By Porter Anderson, Editor-in-Chief | @Porter_Anderson
QR Codes Put ‘Peek Inside’ on the High StreetAlmost 20 years ago, in the autumn of 2001, articles were moving about something called “Look Inside the Book” on Amazon.com. “With thanks to publishers—plus a healthy dose of innovation—we’ve created an even better way to showcase books online,” said Jeff Bezos in a squib published at Writers Write. “Flipping through a book’s pages online is a unique, powerful way that our customers can find and discover books they’d like to buy.”
Two decades later, Jellybooks founder Andrew Rhomberg is today (March 11) introducing a QR-code edition of the “Look Inside” concept for bricks-and-mortar booksellers. Passersby can scan QR codes displayed in the shop window, get a “peek inside” preview of a particular book, and then buy that book from the store online.
Of course, it’s particularly good timing where shops are closed under various levels of coronavirus COVID-19 pandemic spread-mitigation restrictions. Keeping an actively changing display of inventory in shop windows could become a more actionable process, with customers able to examine those books and order them.
The system is being demonstrated in Oxford, UK at Blackwell’s big store on Broad Street for six titles. The branding Rhomberg has selected for this new program is “Discovery.”
“Discovering new writers and books,” he says in a prepared statement today, “is one of life’s greatest pleasures, and creating Discovery has been a major ambition of ours.
“By offering the functionality to browse books on a phone, tablet, or computer and then purchase them directly from a local bookshop, we hope that Discovery will not only inspire readers but help booksellers recover after such a difficult time.
“We encourage every reader to visit the Blackwell’s website today, browse all the great books on offer and use the opportunity for a peek inside to discover their next read.”
Publishing Perspectives has asked Rhomberg how the new offering makes money.
He tells us that grants from Innovate UK and Arts Council England went into the development of Discovery, which is free of charge to bookshops and other retailers.
“As in Germany,” Rhomberg says, “publishers pay a modest fee to use the platform, both for their own site” into which Discovery is integrated “and to enable the distribution of the ‘peek inside’ feature to lots of retailers as a means of sales support for retail channels. The business model is basically that of a software-as-subscription-service (SaaS).
“The price list is in fact public,” Rhomberg says. “It’s an annual fee of £2 (US$2.79) to £10 (US$13.97) per book, although it’s free to all publishers of any size from today to September 10 as a risk-free way of testing the effectiveness of online samples to boost sales. For most books, you need to sell only one extra copy per year to generate a return-on-investment.”
More extensive pricing information is here. We note that territorial restrictions are available to publishers through the ONIX feed “or by configuring availability in the Jellybooks ‘Candy’ dashboard.”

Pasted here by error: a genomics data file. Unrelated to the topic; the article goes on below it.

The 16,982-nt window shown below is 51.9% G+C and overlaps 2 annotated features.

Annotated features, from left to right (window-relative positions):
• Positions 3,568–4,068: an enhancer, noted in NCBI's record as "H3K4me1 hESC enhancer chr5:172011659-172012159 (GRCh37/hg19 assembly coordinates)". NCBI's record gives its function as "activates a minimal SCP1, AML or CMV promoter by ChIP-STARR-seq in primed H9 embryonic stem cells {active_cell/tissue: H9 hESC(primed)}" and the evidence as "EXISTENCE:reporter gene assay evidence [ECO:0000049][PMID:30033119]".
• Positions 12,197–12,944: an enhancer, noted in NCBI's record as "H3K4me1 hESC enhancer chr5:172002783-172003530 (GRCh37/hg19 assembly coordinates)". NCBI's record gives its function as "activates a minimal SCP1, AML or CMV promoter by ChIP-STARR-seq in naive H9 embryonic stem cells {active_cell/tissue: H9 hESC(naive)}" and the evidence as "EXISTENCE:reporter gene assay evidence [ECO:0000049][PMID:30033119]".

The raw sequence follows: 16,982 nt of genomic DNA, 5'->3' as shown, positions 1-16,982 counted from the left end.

“All aspects are cloud/browser based,” he adds. “Even the ebook reading is entirely browser based.” Unlike the book2look program, he says, Discovery is “entirely ePub and not pdf-based.”
At Blackwell’s: Six Debuts as Test Titles
There are six books from Blackwell’s being used in the demo, each one of the company’s “spring debut authors” group.
Links following each title are to the Discovery “peek inside” information that can be had by a pedestrian at the store window, to give you an idea of what that potential shopper will see.
- Edge of the Grave by Robbie Morrison (Pan Macmillan) Discovery content
- Fragile Monsters by Catherine Menon (coming April 8 from Penguin Viking) Discovery content
- Karachi Vice by Samira Shackle (Granta Books) Discovery content
- The Manningtree Witches by A.K. Blakemore (Granta Books) Discovery content
- The Nightingale by Sam Lee (coming March 25 from Penguin Random House/Century) Discovery content
- Regeneration by Andrew Painting (coming March 18 from Birlinn) Discovery content
Blackwell’s own presentation of these six titles is here.
Speaking for the test store in Oxford, Blackwell’s area manager Rebecca Chatwell is quoted, saying, “One of the special joys of bookselling is seeing a customer pick up a book, open it, and become immersed in it, before taking it to the till.
“We can’t get people back into the shop to recreate that moment yet, but this innovation means we can now offer a flavor of the content of a book through your screen, wherever you are in the world.”
A large group of publishers is partnering with Blackwell’s and Jellybooks on the pilot runs for Discovery. In addition to those listed above with their titles, those houses include Barbican Press, Cambridge University Press, Comma Press, Hope Road Publishing, Impress Books, and Orphans Publishing.
A Note on Branding
In case you’re familiar with Jellybooks’ original pattern of naming its products and initiatives for candies, we learn from Rhomberg that the development of Discovery was initially called Project Black, as in blackberry. But while the company’s data portal/dashboard for publishers still is called Candy, it seems that there’s been a quiet renaming effort underway to leave some candy wrappers behind.
Key offerings from Jellybooks now are named:
- Jellybooks Discovery: ebooks excerpts and snippets
- Jellybooks Orca: review copy access platform
- Jellybooks Arts: interactive, online sales, and rights catalogues
- Jellybooks Preview: gated ebooks samples to support advance sales
- Jellybooks OA: platform for open access books
Rhomberg adds that on the Candy dashboard, users still log on with a cupcake icon.
“Some things,” he says, “have not changed.”
More from us on the coronavirus COVID-19 pandemic and its impact on international book publishing is here.